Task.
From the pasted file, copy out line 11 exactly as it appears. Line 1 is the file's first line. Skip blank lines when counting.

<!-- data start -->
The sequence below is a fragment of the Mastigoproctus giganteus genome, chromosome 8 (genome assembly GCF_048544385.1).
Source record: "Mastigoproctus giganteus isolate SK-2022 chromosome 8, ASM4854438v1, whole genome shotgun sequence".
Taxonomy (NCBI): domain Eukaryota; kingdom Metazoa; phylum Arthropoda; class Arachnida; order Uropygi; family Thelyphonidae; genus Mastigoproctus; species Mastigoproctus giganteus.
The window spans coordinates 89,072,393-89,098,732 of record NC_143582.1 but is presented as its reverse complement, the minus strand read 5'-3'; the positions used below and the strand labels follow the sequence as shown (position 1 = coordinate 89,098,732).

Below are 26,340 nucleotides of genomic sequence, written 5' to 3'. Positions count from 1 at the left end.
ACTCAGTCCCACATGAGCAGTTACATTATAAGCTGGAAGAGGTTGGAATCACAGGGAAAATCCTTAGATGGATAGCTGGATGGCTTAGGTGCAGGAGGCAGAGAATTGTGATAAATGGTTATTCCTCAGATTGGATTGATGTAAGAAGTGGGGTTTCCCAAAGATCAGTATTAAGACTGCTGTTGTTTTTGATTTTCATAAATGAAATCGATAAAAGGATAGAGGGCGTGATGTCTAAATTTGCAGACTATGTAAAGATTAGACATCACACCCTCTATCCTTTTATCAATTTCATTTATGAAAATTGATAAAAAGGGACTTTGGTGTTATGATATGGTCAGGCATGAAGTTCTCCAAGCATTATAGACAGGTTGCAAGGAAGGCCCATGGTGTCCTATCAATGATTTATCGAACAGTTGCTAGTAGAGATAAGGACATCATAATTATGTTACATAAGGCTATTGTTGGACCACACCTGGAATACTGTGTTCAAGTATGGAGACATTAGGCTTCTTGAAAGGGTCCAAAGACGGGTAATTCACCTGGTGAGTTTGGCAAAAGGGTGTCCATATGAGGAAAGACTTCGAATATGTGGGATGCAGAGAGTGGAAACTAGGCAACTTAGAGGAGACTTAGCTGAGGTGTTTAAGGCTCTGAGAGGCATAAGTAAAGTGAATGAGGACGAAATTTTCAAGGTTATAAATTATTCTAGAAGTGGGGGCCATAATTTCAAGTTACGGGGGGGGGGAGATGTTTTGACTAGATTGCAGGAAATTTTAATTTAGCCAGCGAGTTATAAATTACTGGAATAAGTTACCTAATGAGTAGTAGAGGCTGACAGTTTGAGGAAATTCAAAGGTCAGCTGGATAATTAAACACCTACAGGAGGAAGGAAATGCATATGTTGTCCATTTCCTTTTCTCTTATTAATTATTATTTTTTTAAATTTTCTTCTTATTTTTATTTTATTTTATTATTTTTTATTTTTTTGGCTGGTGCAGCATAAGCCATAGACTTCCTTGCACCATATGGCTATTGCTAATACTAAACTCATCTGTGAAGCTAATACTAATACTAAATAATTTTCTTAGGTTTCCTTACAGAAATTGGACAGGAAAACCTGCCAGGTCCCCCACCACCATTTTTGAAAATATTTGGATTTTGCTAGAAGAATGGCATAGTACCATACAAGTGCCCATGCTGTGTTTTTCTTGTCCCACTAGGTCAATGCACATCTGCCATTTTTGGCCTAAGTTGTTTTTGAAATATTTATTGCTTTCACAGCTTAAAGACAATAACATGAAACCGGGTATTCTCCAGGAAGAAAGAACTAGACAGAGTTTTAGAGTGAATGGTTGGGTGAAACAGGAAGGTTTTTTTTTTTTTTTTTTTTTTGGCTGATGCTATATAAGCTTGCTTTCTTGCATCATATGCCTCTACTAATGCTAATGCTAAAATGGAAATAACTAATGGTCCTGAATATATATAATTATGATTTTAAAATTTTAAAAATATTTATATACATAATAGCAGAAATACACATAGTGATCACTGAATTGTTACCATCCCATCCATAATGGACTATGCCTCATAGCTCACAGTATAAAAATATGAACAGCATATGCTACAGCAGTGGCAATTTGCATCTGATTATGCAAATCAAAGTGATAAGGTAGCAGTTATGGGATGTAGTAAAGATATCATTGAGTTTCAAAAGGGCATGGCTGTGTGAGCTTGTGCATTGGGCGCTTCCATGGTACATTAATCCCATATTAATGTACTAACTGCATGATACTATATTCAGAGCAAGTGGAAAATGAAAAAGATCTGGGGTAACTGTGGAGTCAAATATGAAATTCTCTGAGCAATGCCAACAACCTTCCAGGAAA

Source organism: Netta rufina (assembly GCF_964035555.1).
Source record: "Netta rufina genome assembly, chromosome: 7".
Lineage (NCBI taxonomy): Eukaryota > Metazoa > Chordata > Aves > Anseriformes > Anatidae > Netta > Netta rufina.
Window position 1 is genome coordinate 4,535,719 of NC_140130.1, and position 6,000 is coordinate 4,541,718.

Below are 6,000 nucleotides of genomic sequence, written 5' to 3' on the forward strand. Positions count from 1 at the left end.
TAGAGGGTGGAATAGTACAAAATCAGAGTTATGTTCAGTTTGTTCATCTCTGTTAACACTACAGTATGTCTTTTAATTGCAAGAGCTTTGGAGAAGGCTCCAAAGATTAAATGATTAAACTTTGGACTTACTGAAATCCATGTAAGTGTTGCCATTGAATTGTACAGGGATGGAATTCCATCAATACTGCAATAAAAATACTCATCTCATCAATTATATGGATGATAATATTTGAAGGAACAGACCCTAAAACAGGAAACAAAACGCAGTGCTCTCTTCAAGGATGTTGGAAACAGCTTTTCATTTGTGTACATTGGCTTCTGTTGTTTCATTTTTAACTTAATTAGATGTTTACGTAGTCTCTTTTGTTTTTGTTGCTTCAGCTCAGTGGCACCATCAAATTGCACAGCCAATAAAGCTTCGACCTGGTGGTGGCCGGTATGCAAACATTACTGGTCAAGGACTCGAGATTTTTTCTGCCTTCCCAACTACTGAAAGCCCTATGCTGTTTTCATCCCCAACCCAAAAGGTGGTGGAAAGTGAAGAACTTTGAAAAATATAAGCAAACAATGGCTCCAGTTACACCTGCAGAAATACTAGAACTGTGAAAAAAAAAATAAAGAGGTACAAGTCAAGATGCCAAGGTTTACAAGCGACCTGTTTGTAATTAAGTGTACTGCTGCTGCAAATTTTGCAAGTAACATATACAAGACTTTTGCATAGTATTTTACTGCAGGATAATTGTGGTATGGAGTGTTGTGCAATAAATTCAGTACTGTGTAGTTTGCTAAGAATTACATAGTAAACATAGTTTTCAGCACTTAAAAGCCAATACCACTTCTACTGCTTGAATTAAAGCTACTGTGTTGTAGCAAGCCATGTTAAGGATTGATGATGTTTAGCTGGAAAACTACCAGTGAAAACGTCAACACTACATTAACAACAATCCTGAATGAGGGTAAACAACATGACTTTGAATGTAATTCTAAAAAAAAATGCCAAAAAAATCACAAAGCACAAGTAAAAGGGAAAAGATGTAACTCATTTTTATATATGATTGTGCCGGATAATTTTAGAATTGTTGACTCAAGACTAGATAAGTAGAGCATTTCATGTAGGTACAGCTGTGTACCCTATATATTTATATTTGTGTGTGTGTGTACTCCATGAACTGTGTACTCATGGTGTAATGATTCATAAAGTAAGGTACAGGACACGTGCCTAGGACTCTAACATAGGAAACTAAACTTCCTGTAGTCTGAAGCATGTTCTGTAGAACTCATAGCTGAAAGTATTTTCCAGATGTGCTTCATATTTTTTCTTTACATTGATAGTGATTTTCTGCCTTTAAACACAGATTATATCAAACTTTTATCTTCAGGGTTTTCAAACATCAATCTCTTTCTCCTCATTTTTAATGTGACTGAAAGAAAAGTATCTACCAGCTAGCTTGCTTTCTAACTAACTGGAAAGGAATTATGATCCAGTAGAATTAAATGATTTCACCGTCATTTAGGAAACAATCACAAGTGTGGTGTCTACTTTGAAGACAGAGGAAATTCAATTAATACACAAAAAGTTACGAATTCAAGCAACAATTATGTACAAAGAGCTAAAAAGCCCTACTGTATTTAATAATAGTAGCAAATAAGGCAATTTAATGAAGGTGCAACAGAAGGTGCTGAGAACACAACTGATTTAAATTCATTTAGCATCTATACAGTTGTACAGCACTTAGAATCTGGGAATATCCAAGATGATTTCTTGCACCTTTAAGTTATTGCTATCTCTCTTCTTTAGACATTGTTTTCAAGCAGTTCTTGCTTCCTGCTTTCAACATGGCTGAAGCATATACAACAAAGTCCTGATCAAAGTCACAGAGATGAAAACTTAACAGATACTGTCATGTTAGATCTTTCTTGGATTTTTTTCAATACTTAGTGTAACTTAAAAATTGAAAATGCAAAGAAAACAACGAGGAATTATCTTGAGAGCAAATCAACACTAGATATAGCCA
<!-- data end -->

Below are 6,000 nucleotides of genomic sequence, written 5' to 3' on the forward strand. Positions count from 1 at the left end.